Rants, rambles, news and notes from another geek

Trouble Finding Defaultss.xsl

Have you ever wanted to reuse the XSL file that Internet Explorer uses to render XML? You used to be able to download it from MSDN, but apparently that link doesn’t work anymore.

After much digging, I finally found someone who had it posted and so I don’t lose it, I’ve posted it here.

defaultss.xml (13.7 KB)

UPDATE: If you are going to use this from .NET, you will need an XSLT 1.0 compliant version of that. After more digging, I found one done by Steve Muench. Here it is:

defaultss.xslt (13.63 KB)

Geek Notes 2004-01-26 Part 2

So I found an interesting little “feature” with my Motorola MPx200 SmartPhone. If the phone has been “on” for a while (days), it will suddenly stop being able to do pass-thru connections for syncronizing email.

I have mine setup to do email and calendar to a server (Exchange 2003 or MIS) and the rest via Outlook (via the USB cable). When you are connected, however, you are supposed to be able to use the laptop’s internet connection to sync to the server, and this is what fails.

The only reliable way I’ve found to repair this is to power cycle the phone. Very annoying.

  • Mars Rover Screensaver - Now that Opportunity is down and Spirit is talking again, you should also download this screensaver so you can have the news and image updates automatically displayed on your PC.
  • To Write a Book? - Chris Anderson weighs in with his take on whether writing a technology book is a worthwhile effort. His final analysis says that it is not. My gut agrees with him, but I am still considering doing it anyway. We’ll see. (Aaron Skonnard agrees with ChrisAn.)
  • Simian - Matt Berther points us to a cool tool for finding duplication in code. Free for open-source or non-commercial use. Interesting. I wish the tool were free for all use… that would be better. :)
  • WAMP - If you want to install Apache, PHP and MySqland phpMyAdmin on a Windows machine, this install script is for you. It does it all for you. [via Stefano Demiliani]
  • Authorization and Profile Application Block - If the built in capabilities of ASP.NET aren’t good enough for you, here is some more code for auth and profile management.
  • Novell LDAP Library for .NET - In case you don’t like System.DirectoryServices, here is an interesting, open-source alternative from Novell written in C#. (source) [via Jesse Ezell]
  • codehaus - an open-source repository (a la sourceforge or GDN workspaces) that “aims to support commercially useful projects and thus does not sponsor or assist with projects licensed under the GPL or other business-hostile licenses.” Excellent idea! I’ll be keeping an eye on this site. Too bad it doesn’t have an RSS feed. [via Paul Bartlett]

Geek Notes 2004-01-26

Wow. A whole week has passed since my last post. Oops, sorry.

I spent most of last week giving .NET training in Woodland Park Colorado. A nice little town, but the commute from Denver was getting old by the third day. Here is some stuff I collected while offline, I’ll have more posts soon…

  • MSI2XML - A cool little tool that converts MSI files to XML files. Good for when you want to have MSI files as text files or when you want to tweak them. It also converts them back to MSI files again.
  • MSI-Repackaging - This an interesting project that collects MSI files (as XML files–see above)–with external file references–for products that don’t use MSI. Why would I need this? Well, if you are a sys admin using SMS to push MSI files to workstations, but you have a program that doesn’t come with MSI files, then you could use this.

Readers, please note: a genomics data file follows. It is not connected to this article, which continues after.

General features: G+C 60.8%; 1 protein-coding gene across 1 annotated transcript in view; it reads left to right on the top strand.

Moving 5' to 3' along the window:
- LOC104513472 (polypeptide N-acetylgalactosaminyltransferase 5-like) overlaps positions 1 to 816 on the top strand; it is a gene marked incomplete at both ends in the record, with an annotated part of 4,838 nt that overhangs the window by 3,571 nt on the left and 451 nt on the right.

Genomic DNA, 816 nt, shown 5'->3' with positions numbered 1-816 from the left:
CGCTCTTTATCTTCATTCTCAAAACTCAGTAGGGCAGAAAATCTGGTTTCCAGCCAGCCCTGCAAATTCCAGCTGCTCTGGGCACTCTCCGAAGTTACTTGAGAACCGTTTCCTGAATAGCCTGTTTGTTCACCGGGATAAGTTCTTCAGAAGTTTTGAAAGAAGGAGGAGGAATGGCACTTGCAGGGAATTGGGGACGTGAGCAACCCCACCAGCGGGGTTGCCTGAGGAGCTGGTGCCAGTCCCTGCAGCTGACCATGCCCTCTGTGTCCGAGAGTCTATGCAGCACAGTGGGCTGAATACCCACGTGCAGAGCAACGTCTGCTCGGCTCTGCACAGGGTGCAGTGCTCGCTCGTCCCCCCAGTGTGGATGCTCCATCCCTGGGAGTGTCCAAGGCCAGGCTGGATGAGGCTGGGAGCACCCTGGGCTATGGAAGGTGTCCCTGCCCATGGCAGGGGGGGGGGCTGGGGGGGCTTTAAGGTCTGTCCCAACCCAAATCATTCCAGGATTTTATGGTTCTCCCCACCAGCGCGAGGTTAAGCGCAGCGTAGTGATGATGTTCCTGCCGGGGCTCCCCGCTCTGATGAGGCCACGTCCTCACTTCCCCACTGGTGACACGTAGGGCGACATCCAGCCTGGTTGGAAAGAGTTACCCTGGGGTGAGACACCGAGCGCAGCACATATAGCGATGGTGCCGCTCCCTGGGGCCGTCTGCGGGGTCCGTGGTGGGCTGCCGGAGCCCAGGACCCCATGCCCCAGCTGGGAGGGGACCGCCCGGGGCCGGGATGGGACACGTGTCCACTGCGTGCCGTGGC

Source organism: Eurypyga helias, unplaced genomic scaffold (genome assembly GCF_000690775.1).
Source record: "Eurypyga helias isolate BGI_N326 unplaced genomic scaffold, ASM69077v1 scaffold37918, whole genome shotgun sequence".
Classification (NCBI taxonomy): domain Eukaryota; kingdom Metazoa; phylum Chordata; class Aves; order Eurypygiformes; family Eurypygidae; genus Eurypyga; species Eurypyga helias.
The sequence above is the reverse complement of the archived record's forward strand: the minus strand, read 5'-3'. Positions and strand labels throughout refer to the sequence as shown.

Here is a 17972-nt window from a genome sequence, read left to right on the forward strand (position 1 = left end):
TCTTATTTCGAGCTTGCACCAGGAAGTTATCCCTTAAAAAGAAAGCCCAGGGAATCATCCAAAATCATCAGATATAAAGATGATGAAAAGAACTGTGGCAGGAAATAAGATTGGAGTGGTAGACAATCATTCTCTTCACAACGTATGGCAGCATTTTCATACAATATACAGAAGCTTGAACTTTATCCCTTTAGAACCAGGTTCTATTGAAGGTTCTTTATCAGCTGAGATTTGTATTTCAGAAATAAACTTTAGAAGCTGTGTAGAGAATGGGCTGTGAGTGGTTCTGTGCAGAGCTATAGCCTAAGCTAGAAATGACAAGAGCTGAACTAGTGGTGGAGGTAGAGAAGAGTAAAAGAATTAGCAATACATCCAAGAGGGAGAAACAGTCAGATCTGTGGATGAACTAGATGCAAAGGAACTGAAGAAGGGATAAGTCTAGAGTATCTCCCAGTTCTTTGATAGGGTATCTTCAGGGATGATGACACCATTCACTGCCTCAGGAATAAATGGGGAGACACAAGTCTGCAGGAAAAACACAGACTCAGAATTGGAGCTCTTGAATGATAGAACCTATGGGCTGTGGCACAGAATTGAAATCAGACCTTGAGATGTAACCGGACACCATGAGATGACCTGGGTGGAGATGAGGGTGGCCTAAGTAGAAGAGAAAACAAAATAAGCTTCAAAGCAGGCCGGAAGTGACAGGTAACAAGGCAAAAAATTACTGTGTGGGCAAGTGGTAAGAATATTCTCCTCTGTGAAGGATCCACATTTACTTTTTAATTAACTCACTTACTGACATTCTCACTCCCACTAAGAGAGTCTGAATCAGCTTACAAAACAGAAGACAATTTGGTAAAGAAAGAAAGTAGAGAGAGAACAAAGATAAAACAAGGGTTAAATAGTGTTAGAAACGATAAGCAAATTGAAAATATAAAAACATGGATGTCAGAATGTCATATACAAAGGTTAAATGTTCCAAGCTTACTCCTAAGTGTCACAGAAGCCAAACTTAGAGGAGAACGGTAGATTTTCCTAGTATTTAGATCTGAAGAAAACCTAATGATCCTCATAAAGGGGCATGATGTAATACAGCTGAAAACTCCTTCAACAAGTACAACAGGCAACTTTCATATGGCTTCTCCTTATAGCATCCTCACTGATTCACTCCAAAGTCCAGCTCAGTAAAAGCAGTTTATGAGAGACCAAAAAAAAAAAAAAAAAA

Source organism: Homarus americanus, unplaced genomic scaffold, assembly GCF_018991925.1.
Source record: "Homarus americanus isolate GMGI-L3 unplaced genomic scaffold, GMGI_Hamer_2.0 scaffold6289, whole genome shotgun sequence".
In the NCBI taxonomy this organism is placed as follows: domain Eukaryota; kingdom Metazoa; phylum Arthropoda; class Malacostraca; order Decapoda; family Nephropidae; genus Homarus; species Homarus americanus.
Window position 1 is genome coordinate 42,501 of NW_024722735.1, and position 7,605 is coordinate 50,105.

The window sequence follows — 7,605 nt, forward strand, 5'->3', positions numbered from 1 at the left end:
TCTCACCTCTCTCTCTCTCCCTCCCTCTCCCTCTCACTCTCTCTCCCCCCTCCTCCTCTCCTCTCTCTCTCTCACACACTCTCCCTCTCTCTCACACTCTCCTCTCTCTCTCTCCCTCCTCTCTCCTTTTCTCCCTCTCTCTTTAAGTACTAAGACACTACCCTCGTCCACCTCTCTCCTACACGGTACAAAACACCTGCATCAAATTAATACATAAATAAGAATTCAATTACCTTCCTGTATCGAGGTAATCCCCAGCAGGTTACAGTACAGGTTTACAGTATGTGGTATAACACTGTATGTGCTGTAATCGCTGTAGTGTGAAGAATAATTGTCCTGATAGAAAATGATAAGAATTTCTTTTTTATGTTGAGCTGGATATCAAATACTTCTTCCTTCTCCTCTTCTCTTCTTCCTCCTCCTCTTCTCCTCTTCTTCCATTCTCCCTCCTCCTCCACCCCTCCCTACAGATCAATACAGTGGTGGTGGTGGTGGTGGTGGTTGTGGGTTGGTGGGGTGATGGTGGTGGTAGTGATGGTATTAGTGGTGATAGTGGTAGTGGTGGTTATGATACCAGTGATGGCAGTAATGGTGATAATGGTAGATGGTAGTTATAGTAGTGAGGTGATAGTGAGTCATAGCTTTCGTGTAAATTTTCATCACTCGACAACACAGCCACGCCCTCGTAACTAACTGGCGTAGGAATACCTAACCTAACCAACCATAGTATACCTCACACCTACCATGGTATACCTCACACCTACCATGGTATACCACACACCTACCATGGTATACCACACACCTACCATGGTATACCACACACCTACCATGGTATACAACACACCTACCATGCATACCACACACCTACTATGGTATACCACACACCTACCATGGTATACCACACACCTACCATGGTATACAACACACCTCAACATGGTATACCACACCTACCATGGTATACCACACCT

• NCover - A new code coverage tool. Go check your NUnit tests! (via Ken Brubaker)
  • BizTalk Server 2004 Generic Adapter - This article describes a “generic adapter” (with code) which you can use to write your own custom adapters quickly and easily.

Oh and by the way, during my week away from blogging I found out that I have been awarded Microsoft Most Valuable Professional (MVP) in .NET for my community efforts. Wow. I am honored. Thanks.

Geek Notes 2004-01-20

At the Denver Pragmatic Practitioners meeting last night, I had an interesting chat with Brad Wilson and others last night about blogging, wikis and such. Brad and I are both leaning toward moving to a wiki with an RSS feed instead of a blog engine. My blogging has really become these once a day posts which are fun, but since I stopped working on my old wiki, I haven’t had a place to write articles. I’ve heard rumours that dasBlog will support articles soon, but as far as I know, it doesn’t yet.

Brad suggested I check out FlexWiki. I’ll let you know what I decide.

  • 10 Better Questions for Don Box - A few weeks ago Chris Sells posted that he thought Don hadn’t been asked very good questions in an interview. After collecting questions from a number of people, Chris has decided on the 10 that he would send to Don. Now we just have to wait for the answers.
  • Niobe - A framework for generating Addins for Outlook 2003. I don’t really get it… I could do that without this. An what about Extended MAPI? Let’s see you do that with managed code. (via The Daily Grind 276)
  • Smoke Kills - I forgot on whose weblog I originally found this Flash movie, but it is hilarious. A variation on the “a butterfly flaps its wings and…” theme.
  • Caching Implies Policy - In this excellent little post, Rico Mariani discusses the side effects that caching has on your code and your design. Not that caching is bad, just that you need to think about it.
  • Han Solo Frozen in Lego - Yes. Someone actually took the time to recreate the Han Solo in carbonite sculpture from the original Star Wars trilogy. In Lego. “It took about 10,000 bricks, almost all dark gray, and about the months…” (via Boing Boing)

Geek Notes 2004-01-19

Have you ever noticed that if you copy a multi-line bit of text to the clipboard and then paste it into the Google Toolbar, the code in the toolbar strips the line breaks and turns it all into one line of text? This is invaluable for copy-pasting addresses into Google for a quick MapQuest lookup.